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J Biol Chem. 2004 May 7;279(19):19764-74. Epub 2004 Mar 3.

Transcriptional regulation of mouse mu opioid receptor gene by PU.1.

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1
Department of Pharmacology, University of Minnesota Medical School, 6-120 Jackson Hall, 321 Church Street SE, Minneapolis, MN 55455, USA. hwang025@umn.edu

Abstract

We previously reported that the 34-bp cis-acting element of the mouse micro opioid receptor (MOR) gene represses transcription of the MOR gene from the distal promoter. Using a yeast one-hybrid screen to identify potential transcription factors of the MOR promoter, we have identified PU.1 as one of the candidate genes. PU.1 is a member of the ets family of transcription factors, expressed predominantly in hematopoietic cells and microglia of brain. PU.1 plays an essential role in the development of both lymphoid and myeloid lineages. Opioids exert neuromodulatory as well as immunomodulatory effects, which are transduced by MOR. Moreover, MOR-deficient mice exhibit increased proliferation of hematopoietic cells, suggesting a possible link between the opioid system and hematopoietic development. The PU.1 protein binds to the 34-bp element of the MOR gene in a sequence-specific manner confirmed by electrophoretic mobility shift assay and supershift assays. We have also determined endogenous PU.1 interactions with the 34-bp element of MOR promoter by chromatin immunoprecipitation assays. In co-transfection studies PU.1 represses MOR promoter reporter constructs through its PU.1 binding site. When the PU.1 gene is disrupted as in PU.1 knock-out mice and using small interfering RNA-based strategy in RAW264.7 cells, the transcription of the endogenous target MOR gene is increased significantly. This increase is probably mediated through modification of the chromatin structure, as suggested by the reversal of the PU.1-mediated repression of MOR promoter activity after trichostatin A treatment in neuroblastoma NMB cells. Our results suggest that PU.1 may be an important regulator of the MOR gene, particularly in brain and immune cells.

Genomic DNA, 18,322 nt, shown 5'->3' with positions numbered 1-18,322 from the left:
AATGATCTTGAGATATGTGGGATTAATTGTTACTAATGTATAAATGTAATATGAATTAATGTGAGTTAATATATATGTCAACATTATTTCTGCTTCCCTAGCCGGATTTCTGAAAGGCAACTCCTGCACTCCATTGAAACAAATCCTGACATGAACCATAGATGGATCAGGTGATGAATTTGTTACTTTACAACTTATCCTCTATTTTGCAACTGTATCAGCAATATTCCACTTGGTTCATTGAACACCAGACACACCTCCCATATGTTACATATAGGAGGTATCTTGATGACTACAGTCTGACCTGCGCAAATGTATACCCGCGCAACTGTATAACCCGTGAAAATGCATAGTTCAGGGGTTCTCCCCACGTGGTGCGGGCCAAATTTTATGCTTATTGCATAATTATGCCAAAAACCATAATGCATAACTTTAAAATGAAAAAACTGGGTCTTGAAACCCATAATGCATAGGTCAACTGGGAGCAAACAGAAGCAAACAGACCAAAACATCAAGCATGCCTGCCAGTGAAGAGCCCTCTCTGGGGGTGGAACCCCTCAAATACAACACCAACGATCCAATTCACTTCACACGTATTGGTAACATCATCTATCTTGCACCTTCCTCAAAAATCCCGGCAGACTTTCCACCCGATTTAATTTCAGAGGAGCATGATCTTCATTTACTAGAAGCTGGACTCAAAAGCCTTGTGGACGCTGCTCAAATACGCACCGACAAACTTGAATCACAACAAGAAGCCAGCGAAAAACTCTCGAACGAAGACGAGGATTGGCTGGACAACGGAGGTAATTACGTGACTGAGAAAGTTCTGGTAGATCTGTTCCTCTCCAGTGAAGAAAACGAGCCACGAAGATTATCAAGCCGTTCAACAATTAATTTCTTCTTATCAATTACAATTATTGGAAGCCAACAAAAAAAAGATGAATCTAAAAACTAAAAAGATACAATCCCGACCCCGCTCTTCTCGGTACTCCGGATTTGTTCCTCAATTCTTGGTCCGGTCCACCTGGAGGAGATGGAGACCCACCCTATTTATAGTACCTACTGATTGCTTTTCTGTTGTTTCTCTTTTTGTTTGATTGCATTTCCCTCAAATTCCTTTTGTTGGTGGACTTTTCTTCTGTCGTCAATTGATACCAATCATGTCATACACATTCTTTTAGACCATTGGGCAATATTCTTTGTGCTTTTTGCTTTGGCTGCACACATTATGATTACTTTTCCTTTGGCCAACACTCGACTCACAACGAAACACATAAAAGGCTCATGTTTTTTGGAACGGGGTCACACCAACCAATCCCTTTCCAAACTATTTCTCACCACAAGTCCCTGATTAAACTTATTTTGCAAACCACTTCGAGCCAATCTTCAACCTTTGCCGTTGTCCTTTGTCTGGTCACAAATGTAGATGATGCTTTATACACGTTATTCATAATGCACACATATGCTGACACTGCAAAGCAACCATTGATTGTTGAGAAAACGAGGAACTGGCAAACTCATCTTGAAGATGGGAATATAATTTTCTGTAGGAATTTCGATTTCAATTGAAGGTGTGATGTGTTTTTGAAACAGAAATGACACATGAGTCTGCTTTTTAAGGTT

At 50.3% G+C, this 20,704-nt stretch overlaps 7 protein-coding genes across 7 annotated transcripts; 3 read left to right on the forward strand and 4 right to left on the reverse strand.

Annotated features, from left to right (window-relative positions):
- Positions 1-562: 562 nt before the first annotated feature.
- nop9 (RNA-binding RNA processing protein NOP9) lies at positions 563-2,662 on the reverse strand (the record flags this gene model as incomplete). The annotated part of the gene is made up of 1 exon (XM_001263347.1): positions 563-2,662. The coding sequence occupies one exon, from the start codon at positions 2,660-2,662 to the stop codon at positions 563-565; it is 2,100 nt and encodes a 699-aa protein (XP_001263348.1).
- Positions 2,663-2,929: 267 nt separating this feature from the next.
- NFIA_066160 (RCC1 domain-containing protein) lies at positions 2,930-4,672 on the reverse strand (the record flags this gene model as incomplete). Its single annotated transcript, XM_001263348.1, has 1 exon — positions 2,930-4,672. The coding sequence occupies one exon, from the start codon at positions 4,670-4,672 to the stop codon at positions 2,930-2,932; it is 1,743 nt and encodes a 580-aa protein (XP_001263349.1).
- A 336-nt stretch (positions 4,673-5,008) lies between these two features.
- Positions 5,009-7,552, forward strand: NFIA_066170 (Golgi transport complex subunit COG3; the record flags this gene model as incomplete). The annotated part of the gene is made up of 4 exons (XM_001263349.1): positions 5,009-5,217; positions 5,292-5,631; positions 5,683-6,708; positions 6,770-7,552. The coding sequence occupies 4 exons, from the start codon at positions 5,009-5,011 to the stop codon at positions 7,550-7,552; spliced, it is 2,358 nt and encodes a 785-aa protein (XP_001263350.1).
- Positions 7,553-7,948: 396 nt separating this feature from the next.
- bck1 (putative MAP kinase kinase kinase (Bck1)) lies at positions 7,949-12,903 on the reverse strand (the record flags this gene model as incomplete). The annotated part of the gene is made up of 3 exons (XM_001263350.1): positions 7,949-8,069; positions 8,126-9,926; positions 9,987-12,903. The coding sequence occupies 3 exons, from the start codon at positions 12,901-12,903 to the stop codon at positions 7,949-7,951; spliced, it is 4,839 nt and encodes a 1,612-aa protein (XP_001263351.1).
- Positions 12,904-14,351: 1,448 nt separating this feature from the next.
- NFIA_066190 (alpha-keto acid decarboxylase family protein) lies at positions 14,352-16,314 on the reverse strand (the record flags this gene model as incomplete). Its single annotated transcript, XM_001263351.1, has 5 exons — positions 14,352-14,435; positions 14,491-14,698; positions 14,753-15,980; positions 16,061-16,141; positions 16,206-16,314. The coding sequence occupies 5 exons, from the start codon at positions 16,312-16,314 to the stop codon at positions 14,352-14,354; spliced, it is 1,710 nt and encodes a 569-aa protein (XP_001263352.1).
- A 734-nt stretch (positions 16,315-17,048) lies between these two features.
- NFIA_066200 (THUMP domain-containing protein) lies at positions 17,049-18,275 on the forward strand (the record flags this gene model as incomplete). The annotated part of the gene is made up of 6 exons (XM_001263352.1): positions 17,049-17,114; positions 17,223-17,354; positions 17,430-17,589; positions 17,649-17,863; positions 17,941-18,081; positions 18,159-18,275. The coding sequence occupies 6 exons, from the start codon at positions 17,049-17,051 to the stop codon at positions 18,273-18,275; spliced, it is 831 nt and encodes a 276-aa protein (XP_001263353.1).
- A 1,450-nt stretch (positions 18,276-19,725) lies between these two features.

PMID:
14998994
DOI:
10.1074/jbc.M400755200
[Indexed for MEDLINE]
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